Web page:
Hypoxylon vogesiacum

              

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JF01152

JF01152

JF01152

JF01152

JF01212

JF01152

JF01152

JF01212


Hypoxylon vogesiacum (Pers.) Sacc.

Stromata effused-pulvinate, with inconspicuous perithecial mounds, 2-30 mm long x 1.5-8 mm broad x 0.5-1 mm thick; surface vinaceous purple (101) to dark livid (80), with a whitish pruina and then greyish lilac (100), eventually blackish when aged, usually wrinkled between perithecial mounds; yellowish to pale brown granules beneath surface with KOH-extractable pigments livid violet (79) to pale purplish grey (127), absent in aged material; the tissue below the perithecial layer brown, up to 0.5 mm thick.

Perithecia spherical to obovoid, 320-500 m diam x 380-600 m high.

Ostioles lower than the stromatal surface, infrequently slightly higher, surrounded by a ring of white substance 60-70 m diam.

Asci 190-240 m total length x 11-19 m broad, the spore bearing-parts 95-176 m long, the stipes 60-105 m long, with apical ring amyloid, 1.5-2 m high x 3.5-4.8 m broad.

Ascospores brown, ellipsoid-inequilateral, 18-29 x 8-11.5 m (M = 22.3 x 9.8 m), with straight germ slit spore-length; perispore indehiscent in 10% KOH, smooth.

Anamorph in nature: ochreous (44) to fulvous (43), velvety, on young stromata. Conidiogenous structure Nodulisporium-like, hyaline to pale brown, smooth. Conidiogenous cells 14-30 x 2 m. Conidia olivaceous, broadly ellipsoid, 3.5-4 x 2.5-3 m.

Habitat: on rotten decorticated wood. Type collection is on Acer pseudoplatanus (Petrini & Mller, 1986). In northern Europe it is found mainly on Ulmus sp. but also recorded on various deciduous hosts (Granmo et al., 1989).

Known distribution: Europe, North America, Asia, considered hemiboreal by Granmo et al. (1989).

Specimens examined: FRANCE, Arige (09): Orlu, Rserve nationale d'Orlu, Jasse de Justiniac, 1280 m elev., banks of Orige, 29 Jul. 2001, JF-01152, on Ulmus montana; same location, 28 Sept. 2001, JF-01212, on Ulmus montana. Pyrnes Atlantiques (64): Saint Just, Ibarre, Gorges de la Bidouze, 05 Apr. 1989, FC 5286-1, leg J. Vivant, on Ulmus montana. Hautes Pyrnes (65): Saint Lary, Loudenvielle, Valle d'Aure, 28 Apr. 2002, JF-02077, leg. P. Valet, on Ulmus sp. SWITZERLAND: Graubnden, Station Untervaz, Oberau, 22 Sept. 1983, FC-5237-1-b, on unidentified wood.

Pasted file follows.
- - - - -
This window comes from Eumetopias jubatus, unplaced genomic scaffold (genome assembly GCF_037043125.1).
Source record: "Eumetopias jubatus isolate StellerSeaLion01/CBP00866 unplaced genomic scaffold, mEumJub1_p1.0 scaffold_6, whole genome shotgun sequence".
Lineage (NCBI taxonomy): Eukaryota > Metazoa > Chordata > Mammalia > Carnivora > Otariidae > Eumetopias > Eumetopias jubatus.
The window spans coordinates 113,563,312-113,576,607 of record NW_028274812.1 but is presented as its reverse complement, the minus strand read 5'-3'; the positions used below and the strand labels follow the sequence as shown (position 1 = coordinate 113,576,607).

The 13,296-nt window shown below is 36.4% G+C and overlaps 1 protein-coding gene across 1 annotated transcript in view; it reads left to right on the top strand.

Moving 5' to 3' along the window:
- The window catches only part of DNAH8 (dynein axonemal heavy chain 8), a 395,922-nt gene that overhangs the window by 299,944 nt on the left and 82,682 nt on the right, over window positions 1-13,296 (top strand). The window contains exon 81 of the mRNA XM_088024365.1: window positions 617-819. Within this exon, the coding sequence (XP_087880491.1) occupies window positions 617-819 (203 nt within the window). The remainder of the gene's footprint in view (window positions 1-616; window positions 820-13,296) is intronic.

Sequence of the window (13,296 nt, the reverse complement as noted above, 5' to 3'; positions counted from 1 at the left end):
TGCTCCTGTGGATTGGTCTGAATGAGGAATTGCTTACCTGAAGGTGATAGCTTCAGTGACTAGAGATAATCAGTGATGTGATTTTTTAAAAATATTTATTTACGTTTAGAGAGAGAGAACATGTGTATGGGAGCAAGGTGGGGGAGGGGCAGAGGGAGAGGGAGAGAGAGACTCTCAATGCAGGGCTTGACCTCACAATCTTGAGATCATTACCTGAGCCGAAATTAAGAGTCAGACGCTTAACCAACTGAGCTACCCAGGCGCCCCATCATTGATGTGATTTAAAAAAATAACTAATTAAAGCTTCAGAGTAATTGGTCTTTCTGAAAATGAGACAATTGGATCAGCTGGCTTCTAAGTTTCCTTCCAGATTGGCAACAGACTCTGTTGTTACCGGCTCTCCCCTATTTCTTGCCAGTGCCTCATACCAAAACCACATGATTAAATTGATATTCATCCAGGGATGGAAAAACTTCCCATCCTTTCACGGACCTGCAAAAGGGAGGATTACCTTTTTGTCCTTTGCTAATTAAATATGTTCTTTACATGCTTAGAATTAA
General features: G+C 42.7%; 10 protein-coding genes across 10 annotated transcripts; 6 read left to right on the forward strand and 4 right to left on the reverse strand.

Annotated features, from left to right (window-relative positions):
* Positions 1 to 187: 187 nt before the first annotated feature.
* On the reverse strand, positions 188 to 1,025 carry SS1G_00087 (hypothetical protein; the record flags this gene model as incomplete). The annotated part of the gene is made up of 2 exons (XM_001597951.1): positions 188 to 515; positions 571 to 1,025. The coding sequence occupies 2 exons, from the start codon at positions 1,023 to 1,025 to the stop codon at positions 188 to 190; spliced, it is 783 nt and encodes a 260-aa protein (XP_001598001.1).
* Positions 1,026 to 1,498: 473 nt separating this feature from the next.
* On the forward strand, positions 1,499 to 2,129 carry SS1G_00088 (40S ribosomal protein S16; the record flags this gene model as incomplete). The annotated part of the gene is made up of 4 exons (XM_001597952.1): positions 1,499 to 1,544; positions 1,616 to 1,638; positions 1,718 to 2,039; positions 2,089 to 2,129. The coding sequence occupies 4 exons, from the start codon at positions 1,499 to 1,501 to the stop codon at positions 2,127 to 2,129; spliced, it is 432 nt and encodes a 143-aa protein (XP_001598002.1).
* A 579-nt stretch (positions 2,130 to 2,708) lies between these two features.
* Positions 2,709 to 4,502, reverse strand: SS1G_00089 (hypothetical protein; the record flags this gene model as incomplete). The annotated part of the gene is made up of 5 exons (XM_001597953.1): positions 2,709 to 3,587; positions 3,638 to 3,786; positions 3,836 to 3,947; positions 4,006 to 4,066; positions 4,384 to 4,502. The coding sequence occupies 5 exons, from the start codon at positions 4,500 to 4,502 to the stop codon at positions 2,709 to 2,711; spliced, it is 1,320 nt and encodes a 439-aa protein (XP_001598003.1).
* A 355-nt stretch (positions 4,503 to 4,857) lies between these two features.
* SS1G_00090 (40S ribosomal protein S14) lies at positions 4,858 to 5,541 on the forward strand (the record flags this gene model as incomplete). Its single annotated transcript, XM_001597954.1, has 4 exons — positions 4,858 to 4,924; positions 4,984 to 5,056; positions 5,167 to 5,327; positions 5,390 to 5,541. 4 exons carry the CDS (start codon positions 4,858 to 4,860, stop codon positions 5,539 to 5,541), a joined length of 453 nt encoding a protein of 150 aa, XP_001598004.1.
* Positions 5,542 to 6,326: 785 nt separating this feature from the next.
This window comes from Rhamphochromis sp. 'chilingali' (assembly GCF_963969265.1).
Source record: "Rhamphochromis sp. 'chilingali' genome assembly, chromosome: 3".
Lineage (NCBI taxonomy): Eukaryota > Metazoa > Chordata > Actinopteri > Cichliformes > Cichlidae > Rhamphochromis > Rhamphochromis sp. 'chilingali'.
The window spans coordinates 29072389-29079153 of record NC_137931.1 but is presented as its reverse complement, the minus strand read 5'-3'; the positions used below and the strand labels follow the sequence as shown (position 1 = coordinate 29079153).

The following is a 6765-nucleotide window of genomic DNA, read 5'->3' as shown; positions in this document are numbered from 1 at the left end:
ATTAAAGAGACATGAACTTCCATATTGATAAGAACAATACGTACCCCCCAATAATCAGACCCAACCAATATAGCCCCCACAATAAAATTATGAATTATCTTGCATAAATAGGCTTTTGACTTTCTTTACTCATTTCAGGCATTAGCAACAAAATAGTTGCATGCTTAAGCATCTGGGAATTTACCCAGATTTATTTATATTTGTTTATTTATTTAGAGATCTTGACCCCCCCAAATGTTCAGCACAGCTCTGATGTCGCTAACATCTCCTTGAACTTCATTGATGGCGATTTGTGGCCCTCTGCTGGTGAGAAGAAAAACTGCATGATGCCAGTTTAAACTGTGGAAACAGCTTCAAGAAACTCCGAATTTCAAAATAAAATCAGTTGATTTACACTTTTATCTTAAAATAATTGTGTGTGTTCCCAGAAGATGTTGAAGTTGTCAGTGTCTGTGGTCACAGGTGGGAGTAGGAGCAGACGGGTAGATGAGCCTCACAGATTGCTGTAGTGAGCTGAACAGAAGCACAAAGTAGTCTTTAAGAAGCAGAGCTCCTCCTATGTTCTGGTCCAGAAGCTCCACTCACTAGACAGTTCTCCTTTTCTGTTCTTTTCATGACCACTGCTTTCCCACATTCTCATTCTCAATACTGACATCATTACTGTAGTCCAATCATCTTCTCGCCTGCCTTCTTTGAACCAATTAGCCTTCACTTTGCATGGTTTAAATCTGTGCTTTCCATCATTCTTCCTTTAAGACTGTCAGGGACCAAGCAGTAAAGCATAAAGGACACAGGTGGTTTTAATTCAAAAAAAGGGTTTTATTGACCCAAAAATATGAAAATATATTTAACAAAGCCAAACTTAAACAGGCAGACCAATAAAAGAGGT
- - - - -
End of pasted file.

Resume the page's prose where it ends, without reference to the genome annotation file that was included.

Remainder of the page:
Notes: Hypoxylon vogesiacum is similar to H. macrosporum in several respects (see notes under H. macrosporum). The distinction between the two taxa is based mainly upon the olivaceous brown KOH-extractable pigments and the short germ slit and dotted epispore of ascospores of H. macrosporum, while H. vogesiacum lacks KOH-extractable pigments and its ascospores have a spore-length germ slit at the centre of a dotted band (Ju & Rogers, 1996).

All other Hypoxylon taxa with purplish stromata that could be confused with H. vogesiacum (i.e., H. carneum, H. fuscopurpureum, H. fuscum, H. macrocarpum, H. perforatum, H. petriniae) have much shorter ascospores, averaging less than 15 m long.

The specimens that we studied share with H. vogesiacum as described by Ju & Rogers (1996) similar purplish and pruinose stromatal surface, and ascospores averaging more than 20 m long, with a spore-length germ slit. They differ from the typical H. vogesiacum in producing livid violet to grey pigments in KOH and in having slightly larger ascospores lacking a dotted or darker band along the germ slit.

Professor J. D. Rogers, who studied the specimen JF-01212, thinks that it might represent an intermediate form between H. vogesiacum and H. macrosporum (pers. comm.). As, in addition, dehiscence of perispore is variable among different collections (Ju & Rogers, 1996), H. vogesiacum appears to be a problematic taxon which needs more records from various locations and more investigation.

HPLC analyses should shed some light on a possible heterogeneity within this species and affinities with H. carneum.